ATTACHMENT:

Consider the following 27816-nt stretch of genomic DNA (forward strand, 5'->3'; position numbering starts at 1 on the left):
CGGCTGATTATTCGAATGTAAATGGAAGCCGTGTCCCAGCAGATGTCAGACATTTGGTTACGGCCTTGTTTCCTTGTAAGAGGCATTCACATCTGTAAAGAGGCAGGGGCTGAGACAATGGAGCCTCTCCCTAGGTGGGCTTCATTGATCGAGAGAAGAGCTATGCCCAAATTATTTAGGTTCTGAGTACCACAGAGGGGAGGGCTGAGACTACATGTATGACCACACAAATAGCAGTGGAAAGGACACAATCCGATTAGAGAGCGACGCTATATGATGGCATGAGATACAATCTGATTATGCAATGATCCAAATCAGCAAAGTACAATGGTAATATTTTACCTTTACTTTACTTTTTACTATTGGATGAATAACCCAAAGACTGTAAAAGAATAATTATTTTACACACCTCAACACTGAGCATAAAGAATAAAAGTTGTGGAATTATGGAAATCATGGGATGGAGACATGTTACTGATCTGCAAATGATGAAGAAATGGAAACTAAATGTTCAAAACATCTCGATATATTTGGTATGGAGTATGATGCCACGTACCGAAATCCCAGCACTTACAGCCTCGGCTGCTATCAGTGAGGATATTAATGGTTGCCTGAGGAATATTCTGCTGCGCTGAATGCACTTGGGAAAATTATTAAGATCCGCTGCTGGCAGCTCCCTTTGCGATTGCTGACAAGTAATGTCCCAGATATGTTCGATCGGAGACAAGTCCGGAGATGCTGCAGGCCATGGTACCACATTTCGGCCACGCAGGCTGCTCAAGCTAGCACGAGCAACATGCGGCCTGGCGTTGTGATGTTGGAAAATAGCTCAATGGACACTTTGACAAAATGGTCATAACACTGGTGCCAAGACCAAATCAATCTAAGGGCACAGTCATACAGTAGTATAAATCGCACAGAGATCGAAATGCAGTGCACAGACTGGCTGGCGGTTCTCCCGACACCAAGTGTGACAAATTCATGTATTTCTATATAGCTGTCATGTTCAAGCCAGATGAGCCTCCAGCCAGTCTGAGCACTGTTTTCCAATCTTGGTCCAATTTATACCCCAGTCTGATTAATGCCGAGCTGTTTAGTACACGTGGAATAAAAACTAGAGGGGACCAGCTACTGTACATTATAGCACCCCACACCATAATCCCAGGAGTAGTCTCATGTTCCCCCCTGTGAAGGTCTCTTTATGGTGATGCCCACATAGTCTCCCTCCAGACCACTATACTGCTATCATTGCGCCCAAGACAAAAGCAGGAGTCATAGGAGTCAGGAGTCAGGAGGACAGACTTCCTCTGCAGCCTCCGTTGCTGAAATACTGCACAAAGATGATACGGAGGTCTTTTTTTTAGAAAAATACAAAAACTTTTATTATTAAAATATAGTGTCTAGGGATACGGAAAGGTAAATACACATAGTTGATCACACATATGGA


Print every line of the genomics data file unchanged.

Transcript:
Consider the following 27816-nt stretch of genomic DNA (forward strand, 5'->3'; position numbering starts at 1 on the left):
CGGCTGATTATTCGAATGTAAATGGAAGCCGTGTCCCAGCAGATGTCAGACATTTGGTTACGGCCTTGTTTCCTTGTAAGAGGCATTCACATCTGTAAAGAGGCAGGGGCTGAGACAATGGAGCCTCTCCCTAGGTGGGCTTCATTGATCGAGAGAAGAGCTATGCCCAAATTATTTAGGTTCTGAGTACCACAGAGGGGAGGGCTGAGACTACATGTATGACCACACAAATAGCAGTGGAAAGGACACAATCCGATTAGAGAGCGACGCTATATGATGGCATGAGATACAATCTGATTATGCAATGATCCAAATCAGCAAAGTACAATGGTAATATTTTACCTTTACTTTACTTTTTACTATTGGATGAATAACCCAAAGACTGTAAAAGAATAATTATTTTACACACCTCAACACTGAGCATAAAGAATAAAAGTTGTGGAATTATGGAAATCATGGGATGGAGACATGTTACTGATCTGCAAATGATGAAGAAATGGAAACTAAATGTTCAAAACATCTCGATATATTTGGTATGGAGTATGATGCCACGTACCGAAATCCCAGCACTTACAGCCTCGGCTGCTATCAGTGAGGATATTAATGGTTGCCTGAGGAATATTCTGCTGCGCTGAATGCACTTGGGAAAATTATTAAGATCCGCTGCTGGCAGCTCCCTTTGCGATTGCTGACAAGTAATGTCCCAGATATGTTCGATCGGAGACAAGTCCGGAGATGCTGCAGGCCATGGTACCACATTTCGGCCACGCAGGCTGCTCAAGCTAGCACGAGCAACATGCGGCCTGGCGTTGTGATGTTGGAAAATAGCTCAATGGACACTTTGACAAAATGGTCATAACACTGGTGCCAAGACCAAATCAATCTAAGGGCACAGTCATACAGTAGTATAAATCGCACAGAGATCGAAATGCAGTGCACAGACTGGCTGGCGGTTCTCCCGACACCAAGTGTGACAAATTCATGTATTTCTATATAGCTGTCATGTTCAAGCCAGATGAGCCTCCAGCCAGTCTGAGCACTGTTTTCCAATCTTGGTCCAATTTATACCCCAGTCTGATTAATGCCGAGCTGTTTAGTACACGTGGAATAAAAACTAGAGGGGACCAGCTACTGTACATTATAGCACCCCACACCATAATCCCAGGAGTAGTCTCATGTTCCCCCCTGTGAAGGTCTCTTTATGGTGATGCCCACATAGTCTCCCTCCAGACCACTATACTGCTATCATTGCGCCCAAGACAAAAGCAGGAGTCATAGGAGTCAGGAGTCAGGAGGACAGACTTCCTCTGCAGCCTCCGTTGCTGAAATACTGCACAAAGATGATACGGAGGTCTTTTTTTTAGAAAAATACAAAAACTTTTATTATTAAAATATAGTGTCTAGGGATACGGAAAGGTAAATACACATAGTTGATCACACATATGGA